As the holiday season comes to an end, and the New Year begins, online retailers start polishing off the crystal ball and doing their best impression of Nostradamus for the annual ecommerce predictions. We all know the deal – people are continuing to spend more and more online. Every year, e-commerce sales continue to grow at double digit rates , more business is being done through mobile and tablet devices and consumers are becoming far more fussy in their search for a more personalised online shopping experience.
But in an industry where the change is the only constant, predicting what lies around the corner is anyone’s guess. So here is mine!
One size doesn’t fit all
With faster broadband speed, larger screens and the roll out of 4G across all major UK cities, it looks like 2013 will finally be the year for mobile marketing. Taking this into account, and the fact that the mobile market is quite segmented, retailers will need a site designed for optimal viewing, no matter which mobile or tablet device is being used. This year we will say bye to the days of resizing, scrolling and otherwise struggling to view a site depending on the size of the screen. With this in mind, I would strongly predict that responsive design will become the status quo of 2013.
In keeping with the trend for more mobile based marketing is a newish buzzword “SoLoMo” to describe the use of location aware services to drive customer specific incentives such as coupons to mobile applications when customers are within the vicinity of a particular store. SoloMo has the potential to bridge the gap between the online and offline world, potentially stemming the decline of the traditional retail experience. However, the reliance on location aware data and customer specific information also has the potential to up the ante on the personal privacy debate.
There is a whole world of sales right at your doorstep. The traditional argument has always been that smaller companies lack the technical and financial resources to reach global markets. But with advancing technology and infrastructure this will soon become a thing of the past as new brands realise that their customers are everywhere, even if it’s the other side of the world, using a completely different language. In fact, tapping into the global market really isn’t as complicated as you may think. Check out these tips to get you started.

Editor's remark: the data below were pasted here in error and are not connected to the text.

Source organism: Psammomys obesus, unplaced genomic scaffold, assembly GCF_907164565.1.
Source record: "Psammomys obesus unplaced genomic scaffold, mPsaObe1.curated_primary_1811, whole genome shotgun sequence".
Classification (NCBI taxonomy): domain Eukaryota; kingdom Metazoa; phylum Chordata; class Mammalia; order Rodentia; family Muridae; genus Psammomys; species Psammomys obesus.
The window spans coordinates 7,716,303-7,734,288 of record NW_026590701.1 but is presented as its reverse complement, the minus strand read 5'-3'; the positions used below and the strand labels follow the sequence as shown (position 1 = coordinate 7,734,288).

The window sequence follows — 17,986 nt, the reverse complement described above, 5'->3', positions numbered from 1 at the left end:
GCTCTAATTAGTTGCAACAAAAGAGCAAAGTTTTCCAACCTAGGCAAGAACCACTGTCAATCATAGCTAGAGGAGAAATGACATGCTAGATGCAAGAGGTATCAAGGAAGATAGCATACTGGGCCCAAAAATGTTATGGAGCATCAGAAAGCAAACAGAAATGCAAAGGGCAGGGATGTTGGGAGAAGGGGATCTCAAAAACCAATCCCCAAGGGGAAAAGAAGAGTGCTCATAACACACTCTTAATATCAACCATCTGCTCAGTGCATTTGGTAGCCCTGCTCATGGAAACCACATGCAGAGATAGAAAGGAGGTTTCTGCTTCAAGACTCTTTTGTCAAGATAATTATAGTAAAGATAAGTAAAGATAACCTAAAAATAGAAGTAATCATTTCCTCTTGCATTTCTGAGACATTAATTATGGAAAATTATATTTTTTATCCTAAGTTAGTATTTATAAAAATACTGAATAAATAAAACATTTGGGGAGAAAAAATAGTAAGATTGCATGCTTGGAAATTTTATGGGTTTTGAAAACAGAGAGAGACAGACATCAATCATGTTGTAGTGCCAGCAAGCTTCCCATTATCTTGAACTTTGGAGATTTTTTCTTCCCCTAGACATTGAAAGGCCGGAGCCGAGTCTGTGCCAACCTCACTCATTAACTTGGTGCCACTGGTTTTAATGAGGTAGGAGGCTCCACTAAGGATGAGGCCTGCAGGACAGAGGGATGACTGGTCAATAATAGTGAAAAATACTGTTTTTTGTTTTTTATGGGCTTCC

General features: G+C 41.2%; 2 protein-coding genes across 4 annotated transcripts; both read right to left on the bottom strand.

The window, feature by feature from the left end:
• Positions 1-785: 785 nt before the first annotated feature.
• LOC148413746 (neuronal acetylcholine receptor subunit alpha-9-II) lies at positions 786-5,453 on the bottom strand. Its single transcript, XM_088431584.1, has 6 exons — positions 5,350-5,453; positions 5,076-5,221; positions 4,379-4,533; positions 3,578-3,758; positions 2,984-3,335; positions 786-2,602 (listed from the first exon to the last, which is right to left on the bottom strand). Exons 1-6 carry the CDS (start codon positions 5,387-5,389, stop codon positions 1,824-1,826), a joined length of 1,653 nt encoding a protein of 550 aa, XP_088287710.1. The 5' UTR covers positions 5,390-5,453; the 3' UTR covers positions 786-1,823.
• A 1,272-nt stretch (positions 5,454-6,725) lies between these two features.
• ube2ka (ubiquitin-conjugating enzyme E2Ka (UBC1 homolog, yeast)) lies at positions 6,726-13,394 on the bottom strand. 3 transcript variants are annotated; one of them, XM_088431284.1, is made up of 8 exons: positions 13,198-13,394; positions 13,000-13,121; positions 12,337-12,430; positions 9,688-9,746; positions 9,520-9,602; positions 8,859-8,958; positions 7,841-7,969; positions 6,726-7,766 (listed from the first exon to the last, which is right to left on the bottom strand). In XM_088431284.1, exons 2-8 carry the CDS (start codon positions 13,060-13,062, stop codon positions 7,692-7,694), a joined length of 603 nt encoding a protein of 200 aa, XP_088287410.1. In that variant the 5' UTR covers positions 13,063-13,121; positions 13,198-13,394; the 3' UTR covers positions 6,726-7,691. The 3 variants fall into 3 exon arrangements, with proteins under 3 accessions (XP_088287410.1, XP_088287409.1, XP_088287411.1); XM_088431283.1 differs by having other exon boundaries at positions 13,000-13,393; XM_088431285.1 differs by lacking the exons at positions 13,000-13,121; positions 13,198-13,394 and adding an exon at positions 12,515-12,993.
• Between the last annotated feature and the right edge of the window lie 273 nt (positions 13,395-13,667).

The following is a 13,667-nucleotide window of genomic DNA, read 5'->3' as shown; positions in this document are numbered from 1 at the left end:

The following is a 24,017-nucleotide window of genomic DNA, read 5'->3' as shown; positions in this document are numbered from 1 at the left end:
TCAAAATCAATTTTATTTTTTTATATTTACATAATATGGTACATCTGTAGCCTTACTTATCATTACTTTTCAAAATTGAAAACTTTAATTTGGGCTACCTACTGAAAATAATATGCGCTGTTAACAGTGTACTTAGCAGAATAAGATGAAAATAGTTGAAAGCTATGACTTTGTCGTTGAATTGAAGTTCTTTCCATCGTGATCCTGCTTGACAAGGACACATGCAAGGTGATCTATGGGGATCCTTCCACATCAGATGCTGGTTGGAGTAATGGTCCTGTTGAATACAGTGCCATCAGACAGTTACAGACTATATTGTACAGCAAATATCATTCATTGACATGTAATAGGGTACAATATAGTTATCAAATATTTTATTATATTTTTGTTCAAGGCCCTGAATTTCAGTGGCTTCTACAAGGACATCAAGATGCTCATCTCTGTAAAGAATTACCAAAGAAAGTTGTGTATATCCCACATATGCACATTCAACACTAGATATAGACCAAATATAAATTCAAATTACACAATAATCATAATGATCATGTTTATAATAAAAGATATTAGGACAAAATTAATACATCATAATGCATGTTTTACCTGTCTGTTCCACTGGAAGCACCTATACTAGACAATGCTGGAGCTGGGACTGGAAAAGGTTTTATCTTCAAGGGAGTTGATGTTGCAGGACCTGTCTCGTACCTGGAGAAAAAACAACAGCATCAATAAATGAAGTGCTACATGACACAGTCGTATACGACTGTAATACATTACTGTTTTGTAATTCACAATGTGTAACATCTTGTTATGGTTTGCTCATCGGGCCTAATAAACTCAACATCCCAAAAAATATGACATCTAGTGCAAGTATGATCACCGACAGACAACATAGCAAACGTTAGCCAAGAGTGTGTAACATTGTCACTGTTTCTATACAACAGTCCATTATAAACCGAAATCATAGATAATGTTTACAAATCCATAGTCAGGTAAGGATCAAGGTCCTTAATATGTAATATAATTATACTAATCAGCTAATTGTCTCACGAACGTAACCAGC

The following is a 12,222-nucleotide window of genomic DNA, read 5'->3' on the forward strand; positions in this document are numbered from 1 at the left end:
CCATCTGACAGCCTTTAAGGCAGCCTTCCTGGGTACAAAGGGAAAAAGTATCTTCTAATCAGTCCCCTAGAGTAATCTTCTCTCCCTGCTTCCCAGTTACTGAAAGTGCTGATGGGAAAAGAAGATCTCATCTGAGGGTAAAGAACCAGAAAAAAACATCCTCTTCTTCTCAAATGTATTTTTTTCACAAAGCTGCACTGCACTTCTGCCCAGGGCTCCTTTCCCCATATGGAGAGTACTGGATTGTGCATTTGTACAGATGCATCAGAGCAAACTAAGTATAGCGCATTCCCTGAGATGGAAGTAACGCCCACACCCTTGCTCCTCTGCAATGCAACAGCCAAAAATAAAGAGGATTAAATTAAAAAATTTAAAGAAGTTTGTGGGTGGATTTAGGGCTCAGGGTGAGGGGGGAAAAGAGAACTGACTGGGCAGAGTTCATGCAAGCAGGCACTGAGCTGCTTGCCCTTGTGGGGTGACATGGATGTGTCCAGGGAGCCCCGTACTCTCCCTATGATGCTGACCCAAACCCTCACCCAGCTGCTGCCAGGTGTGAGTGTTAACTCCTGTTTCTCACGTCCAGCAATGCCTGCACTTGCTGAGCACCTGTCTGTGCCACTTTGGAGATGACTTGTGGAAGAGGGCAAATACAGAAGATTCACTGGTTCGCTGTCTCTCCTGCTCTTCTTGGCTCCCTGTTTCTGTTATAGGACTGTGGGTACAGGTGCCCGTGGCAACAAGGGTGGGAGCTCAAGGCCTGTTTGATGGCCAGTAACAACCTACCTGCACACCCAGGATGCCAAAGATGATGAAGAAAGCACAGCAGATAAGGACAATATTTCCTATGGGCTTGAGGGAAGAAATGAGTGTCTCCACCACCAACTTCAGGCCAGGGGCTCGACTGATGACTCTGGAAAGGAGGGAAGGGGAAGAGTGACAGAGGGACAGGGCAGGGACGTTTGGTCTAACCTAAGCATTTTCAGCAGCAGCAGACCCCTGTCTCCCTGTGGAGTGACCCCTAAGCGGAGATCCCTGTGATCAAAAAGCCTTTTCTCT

Let’s get personal
Creating a unique, customised, shopping experience is one of the pinnacles of success within retail. Web-only jewellers Ice.com tackle the bridge between the on and offline realms by using augmented reality technology. Their mobile application allows shoppers to try on their complete range of jewellery. This brings a whole new element of touch to the users shopping experience, which until now has been completely missing from the world of ecommerce.
Although still in its infancy, this technology offers customers a much more personalised shopping experience, which I expect will see mass take up within major industries like travel, finance and even gaming.
With consumers expecting this level of personalisation, we should expect to see more of the general data they share online used by other companies. Data exchange between retailers and social networks will offer helpful new insights into the psyche of the shopper. Most companies are already sitting on a pile of useful data but are not yet putting it to use. Something as simple as knowing what age or country your visitors are coming from can provide you with a wealth of intelligence that will help optimise your site and provide your customers with a stronger user experience.
In the coming year, I would expect to see more companies taking advantage of big data to deliver more targeted offers and promotions.
Bricks and clicks combined
This year will be the year where the boundaries between online and offline become increasingly blurred, as retailers fuse their digital and real-world offerings. I’d expect to see more online pure plays establishing locations, as we’ve seen with the likes of Amazon’s collection lockers and Ocado’s virtual shopping walls. It makes good business sense for sites to offer as many ways for customers to buy as possible, so that they can choose whichever channel is most convenient to them. Offering different options of payment and collection will be the only way for businesses to stay afloat. This means that retailers will need to be more innovative than ever to stimulate sales and preserve margins.